Libido - What Is It?

Libido (or sex drive) is your urge to have sex.

Or rather: It is the sensation you feel as you anticipate having sex.

It is normally felt as an intense desire, and it typically puts all other priorities temporarily aside.

Libido is also the evolutionary mechanism that motivates you to have sex. 

Libido drives you to have sex because your brain (instructed by your genes), wants to pass on your genes to the next generation.

Libido Brain On Fire

Libido Explained

By the way, not only human beings have sex drive. Most complex species also do. If you have a dog or a cat, you know what I talk about. 😉

Although libido has existed for millions of years, the term ‘libido‘ was first coined a few decades ago, by the father of psychoanalysis, Sigmund Freud.

So how does it all start? How does libido kick off?

Desire for sex, or libido, is normally set off by some sort of sexual stimulation. 

This can be a visual observation (attractive woman walking down the street), it can be a touch or other sensory stimulation, or it could be a thought or a sexual fantasy, etc.

Man checking out attractive woman walking down the street

This stimulation (for instance that hot woman walking by you) causes dopamine as well as a neurotransmitter called glutamate, to be produced in the limbic system of your brain.  

This brain system is common to all mammals and is considered one of the oldest parts of the brain. It regulates emotion, motivation, pleasure, reward as well as other functions.

And it includes parts that you may have heard of, such as the amygdala, hippocampus and limbic lobe.

Anyways, after that attractive lady passes by..

Dopamine and glutamate then fire up the reward and pleasure centers in your brain, and you start desiring sex. You want sex.

In fact, your brain in its crude caveman form, instructs you to try to have sex with her. But please don’t run back and try to rip her clothes off! 😂 That’s not nice.

Caveman brain wants sex

In other words, libido motivates you to have sex.

And shortly thereafter, dopamine fires off messages that go from your brain, down your spinal cord and to your penis.

Which instruct blood to flow into your penis and produce an erection.

Therfore, dopamine also prepares you for having sex, by starting the process of giving you an erection,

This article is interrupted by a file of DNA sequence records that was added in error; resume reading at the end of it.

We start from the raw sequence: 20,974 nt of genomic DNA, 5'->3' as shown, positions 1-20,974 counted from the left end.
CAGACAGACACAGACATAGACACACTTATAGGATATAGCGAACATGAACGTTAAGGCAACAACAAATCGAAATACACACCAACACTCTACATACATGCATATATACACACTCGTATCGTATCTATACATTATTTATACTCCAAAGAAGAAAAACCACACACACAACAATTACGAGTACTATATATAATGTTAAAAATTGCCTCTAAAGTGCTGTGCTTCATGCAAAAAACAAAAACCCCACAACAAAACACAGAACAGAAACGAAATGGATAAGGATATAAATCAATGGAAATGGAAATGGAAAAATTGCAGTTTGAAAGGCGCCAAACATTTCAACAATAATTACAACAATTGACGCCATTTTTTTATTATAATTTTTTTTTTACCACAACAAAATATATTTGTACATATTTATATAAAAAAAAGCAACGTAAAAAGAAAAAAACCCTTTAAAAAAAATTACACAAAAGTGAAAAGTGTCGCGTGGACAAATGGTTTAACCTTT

So although you may have thought that everything related to sexual desire happens between the legs, the experience actually occurs in the brain.

Libido, like all other experiences, is brought about by electric impulses flowing along paths of connected nerve cells in your brain.

The brain and libido

When you experience this desire for sex, the dopamine you have produced will normally also cause your heart rate to increase. You may also experience an increase in your blood pressure, your breathing may become more rapid, your cheeks may flush and your palms may get sweaty.

Now that we understand libido better, lets look at why we have libido in the first place.

What Is The Purpose Of Libido? Why Do We Have It?

The genes that sit in your DNA have one main objective: To continue to exist.

Your body is (for your genes) a temporary vehicle that carries and protects them. 

But one day this vehicle (your body) will die. And the genes will need another vehicle in order to carry and protect them. Otherwise, they will die as well.

Your genes want you to reproduce

How could the genes come up with a way to increase the chances that our bodies pass on the genes to a new vehicle?

They gave us libido! And orgasms. And love.

The genes figured out that by motivating us to feel sexual lust, by enabling us to fall in love, and by letting us feel extreme pleasure in the act of creating babies, we would create more babies!

By the way, this didn’t happen overnight. It was an evolutionary process that spanned millions of years.

And those individuals who in the past had a strong sex drive, had more offspring than other individuals. And hence, those with a strong sex drive were selected by evolution through ‘survival of the horniest’.

Therefore, to conclude about libido:

Couple in bed strong sex drive

The role of libido is to motivate us to procreate – to create new life and thereby sustain the life of the genes.

By the way, you have probably noticed that your sex drive fluctuates. Why is that?

What Causes Your Libido To Fluctuate?

Some men have a strong sex drive. Meaning that it takes very little sexual stimulation to set in motion their urge for sex.

Other men have a weaker sex drive. They require significantly more stimulation in order to desire sex.